Famed film-critic Roger Ebert has died today just two days after telling the world that the cancer he’d been fighting for years had returned. There are many people in our lives who make an impact on us in various ways. Sometimes they’re obvious like the love of your parents or the help of a close friend or even a smile you might get each day from the girl who hands you that morning coffee at Starbucks. Roger Ebert affected my life both directly and indirectly.
I read his posting just this morning, before hearing of his death, and I immediately took it as a final goodbye. It seemed absolutely clear to me that all his talk about slowing down and being able to do things was cover for his opening statements of laser-like finality: “Thank you. Forty-six years ago on April 3, 1967, I became the film critic for the Chicago Sun-Times. Some of you have read my reviews and columns and even written to me since that time. Others were introduced to my film criticism through the television show, my books, the website, the film festival, or the Ebert Club and newsletter. However you came to know me, I’m glad you did and thank you for being the best readers any film critic could ask for.“
Reading those words brought back some very fond memories. As I began to recall them, quite incredibly, the news feed updated alerting me to his death.
I remember first seeing Roger and his long-time writing adversary and partner — Gene Siskel — on a low-budget show about movies that aired on the local PBS station. It captivated me. The two clearly seemed to despise one another (he of the Chicago Sun-Times and Siskel from the cross-town competition, the Chicago Tribune) and yet they had a mutual repartee that transcended their animosity. My favorite moments were some of the most commonly known. Ebert always took issue with being second on the bill. His name came first alphabetically and he had a far more polished resume (he was the first film critic to win the Pulitzer) and he never let Siskel forget it. It was riveting television even then. Over the many years the show improved, and even greater fame followed for both. Along the way I learned to love movies in ways I hadn’t before. Their comments became essential to my viewing. If they both hated a movie I learned it was best to skip it. Two thumbs-up and I’d be sure to go see it. I also started to understand films better through their virtual guidance.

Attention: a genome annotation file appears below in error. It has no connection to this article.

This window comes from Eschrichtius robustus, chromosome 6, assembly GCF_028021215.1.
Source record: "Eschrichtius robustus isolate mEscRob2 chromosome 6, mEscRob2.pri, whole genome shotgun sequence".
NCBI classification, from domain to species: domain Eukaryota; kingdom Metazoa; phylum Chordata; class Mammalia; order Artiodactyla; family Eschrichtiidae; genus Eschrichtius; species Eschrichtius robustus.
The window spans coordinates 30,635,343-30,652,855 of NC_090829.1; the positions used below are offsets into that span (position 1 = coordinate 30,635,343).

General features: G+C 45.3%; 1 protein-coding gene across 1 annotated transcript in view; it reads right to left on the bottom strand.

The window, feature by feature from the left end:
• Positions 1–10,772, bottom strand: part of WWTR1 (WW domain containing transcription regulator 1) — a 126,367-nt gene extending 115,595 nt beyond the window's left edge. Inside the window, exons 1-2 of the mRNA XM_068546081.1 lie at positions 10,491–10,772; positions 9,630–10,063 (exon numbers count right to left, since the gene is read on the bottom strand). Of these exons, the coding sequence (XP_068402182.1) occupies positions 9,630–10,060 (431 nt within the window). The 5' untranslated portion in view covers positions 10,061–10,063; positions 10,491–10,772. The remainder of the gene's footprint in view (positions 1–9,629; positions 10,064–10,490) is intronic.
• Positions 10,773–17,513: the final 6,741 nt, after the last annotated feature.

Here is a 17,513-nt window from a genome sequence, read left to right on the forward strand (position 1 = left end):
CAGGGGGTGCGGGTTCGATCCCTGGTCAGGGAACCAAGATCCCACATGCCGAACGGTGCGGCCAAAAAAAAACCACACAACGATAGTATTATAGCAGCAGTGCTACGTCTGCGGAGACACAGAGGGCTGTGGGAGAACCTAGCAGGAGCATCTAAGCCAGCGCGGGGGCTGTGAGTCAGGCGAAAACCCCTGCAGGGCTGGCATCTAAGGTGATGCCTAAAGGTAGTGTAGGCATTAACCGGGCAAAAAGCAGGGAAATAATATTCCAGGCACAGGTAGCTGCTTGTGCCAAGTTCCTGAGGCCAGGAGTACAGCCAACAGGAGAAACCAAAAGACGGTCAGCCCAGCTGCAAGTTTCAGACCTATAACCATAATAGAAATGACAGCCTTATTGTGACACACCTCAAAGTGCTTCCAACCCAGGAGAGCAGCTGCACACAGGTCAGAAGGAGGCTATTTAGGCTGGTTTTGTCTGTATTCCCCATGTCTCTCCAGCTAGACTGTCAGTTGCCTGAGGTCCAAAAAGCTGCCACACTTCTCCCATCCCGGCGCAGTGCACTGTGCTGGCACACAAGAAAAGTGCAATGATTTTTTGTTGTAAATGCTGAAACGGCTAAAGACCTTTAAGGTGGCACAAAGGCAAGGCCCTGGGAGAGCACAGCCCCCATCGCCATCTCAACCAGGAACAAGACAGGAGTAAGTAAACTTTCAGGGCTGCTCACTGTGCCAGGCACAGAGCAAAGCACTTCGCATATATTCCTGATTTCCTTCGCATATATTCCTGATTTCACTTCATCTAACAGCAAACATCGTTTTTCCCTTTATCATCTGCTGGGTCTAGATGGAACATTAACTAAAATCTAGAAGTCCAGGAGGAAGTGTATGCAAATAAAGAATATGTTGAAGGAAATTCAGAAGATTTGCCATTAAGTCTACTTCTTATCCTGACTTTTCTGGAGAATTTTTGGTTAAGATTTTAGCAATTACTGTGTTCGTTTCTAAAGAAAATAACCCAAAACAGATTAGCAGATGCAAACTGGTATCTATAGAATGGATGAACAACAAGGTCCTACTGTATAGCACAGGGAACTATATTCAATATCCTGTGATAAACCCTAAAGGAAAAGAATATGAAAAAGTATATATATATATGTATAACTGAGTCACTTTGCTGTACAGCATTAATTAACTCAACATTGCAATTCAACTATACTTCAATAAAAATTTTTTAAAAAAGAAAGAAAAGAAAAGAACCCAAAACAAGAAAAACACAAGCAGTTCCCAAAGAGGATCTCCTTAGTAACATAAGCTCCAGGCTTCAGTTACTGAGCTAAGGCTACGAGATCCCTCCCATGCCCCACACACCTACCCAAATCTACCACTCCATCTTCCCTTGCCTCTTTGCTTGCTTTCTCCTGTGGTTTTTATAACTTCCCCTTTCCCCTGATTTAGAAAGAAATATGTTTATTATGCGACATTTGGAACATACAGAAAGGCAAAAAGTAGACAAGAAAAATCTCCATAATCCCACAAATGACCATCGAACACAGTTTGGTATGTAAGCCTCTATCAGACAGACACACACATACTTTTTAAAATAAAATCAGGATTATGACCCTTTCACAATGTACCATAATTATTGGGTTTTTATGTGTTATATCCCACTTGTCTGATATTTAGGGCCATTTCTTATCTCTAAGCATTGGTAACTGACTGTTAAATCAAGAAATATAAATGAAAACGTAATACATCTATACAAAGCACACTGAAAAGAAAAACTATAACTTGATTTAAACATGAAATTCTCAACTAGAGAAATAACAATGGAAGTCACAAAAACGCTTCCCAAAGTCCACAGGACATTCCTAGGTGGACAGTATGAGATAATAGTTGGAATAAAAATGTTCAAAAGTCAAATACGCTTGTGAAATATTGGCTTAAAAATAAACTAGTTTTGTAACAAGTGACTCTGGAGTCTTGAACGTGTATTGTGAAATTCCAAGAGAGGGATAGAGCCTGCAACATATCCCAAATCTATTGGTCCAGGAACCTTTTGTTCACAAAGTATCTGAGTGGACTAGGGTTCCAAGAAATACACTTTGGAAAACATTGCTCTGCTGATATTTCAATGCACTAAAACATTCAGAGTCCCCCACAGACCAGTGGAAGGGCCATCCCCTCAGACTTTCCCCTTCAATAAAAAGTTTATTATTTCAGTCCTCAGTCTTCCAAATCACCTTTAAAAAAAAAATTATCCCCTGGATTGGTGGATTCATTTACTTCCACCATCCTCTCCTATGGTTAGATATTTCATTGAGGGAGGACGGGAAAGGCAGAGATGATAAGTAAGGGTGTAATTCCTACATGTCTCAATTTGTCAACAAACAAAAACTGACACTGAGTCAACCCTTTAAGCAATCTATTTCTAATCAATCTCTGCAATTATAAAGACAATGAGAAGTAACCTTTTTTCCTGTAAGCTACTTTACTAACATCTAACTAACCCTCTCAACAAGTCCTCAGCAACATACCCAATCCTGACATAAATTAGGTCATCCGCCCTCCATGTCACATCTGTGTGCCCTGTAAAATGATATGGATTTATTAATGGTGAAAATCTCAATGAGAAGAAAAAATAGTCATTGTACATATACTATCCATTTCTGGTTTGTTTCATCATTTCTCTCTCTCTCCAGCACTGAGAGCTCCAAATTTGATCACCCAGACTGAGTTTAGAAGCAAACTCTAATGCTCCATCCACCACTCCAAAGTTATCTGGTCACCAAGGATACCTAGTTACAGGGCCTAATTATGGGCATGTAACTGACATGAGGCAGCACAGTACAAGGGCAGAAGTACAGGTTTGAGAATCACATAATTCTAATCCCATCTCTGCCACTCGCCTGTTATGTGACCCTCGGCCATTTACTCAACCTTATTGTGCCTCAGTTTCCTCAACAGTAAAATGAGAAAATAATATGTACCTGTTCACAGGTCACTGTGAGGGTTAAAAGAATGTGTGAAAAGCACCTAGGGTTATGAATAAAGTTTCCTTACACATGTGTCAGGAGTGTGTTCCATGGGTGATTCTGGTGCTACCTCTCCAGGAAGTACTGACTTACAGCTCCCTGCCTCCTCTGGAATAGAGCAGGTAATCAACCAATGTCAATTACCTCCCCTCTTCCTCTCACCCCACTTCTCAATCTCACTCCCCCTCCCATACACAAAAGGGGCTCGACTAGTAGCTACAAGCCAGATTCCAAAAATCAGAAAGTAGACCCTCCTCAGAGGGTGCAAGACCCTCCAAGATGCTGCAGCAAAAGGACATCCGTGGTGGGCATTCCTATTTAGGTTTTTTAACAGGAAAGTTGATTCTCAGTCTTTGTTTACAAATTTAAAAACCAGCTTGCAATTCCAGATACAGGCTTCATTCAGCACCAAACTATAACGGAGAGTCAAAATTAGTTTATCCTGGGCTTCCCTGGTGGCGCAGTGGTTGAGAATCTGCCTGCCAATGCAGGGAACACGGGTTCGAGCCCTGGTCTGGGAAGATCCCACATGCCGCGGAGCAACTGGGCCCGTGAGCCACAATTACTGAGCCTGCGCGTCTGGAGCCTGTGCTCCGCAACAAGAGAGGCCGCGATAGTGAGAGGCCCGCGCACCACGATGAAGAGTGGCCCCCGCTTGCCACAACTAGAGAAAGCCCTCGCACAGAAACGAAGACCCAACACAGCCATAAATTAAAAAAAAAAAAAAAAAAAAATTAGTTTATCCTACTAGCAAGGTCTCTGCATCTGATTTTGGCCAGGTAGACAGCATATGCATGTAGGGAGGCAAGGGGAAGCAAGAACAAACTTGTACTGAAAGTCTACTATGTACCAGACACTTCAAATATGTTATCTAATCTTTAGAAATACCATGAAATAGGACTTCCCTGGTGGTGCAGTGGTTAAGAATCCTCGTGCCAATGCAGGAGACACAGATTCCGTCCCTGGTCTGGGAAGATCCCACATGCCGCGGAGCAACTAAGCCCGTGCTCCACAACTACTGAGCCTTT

Then, one fateful day somewhere around 1990 my phone rang at my office. I picked it up and on the other end a voice boomed out introducing himself as Roger Ebert. I was sure it was a joke but decided I’d play along for the time being. Within a few moments I realized it wasn’t a joke. Roger said he and Gene were working on a new primetime show for the holidays. Okay great, I thought to myself, but did he and Gene plan to call every fan with the news? He went on to explain that as odd as it sounded they’d decided to add a closing segment where they’d recommend a Christmas gift and that the gift would be something out of the tech sector. Then he said he’d asked around and someone suggested someone else who suggested they call me to get a recommendation for the show. I guess that made sense. At the time I owned a technology-based testing company that saw products well ahead of their release. I, of course, could say little more than, “I’d be glad to help.” We spent another 15 or 20 minutes on the phone talking about the latest gadgets and what he liked and didn’t. He then asked me to think about it and gave me his direct e-mail address. I had a direct line to Roger Ebert. Wow.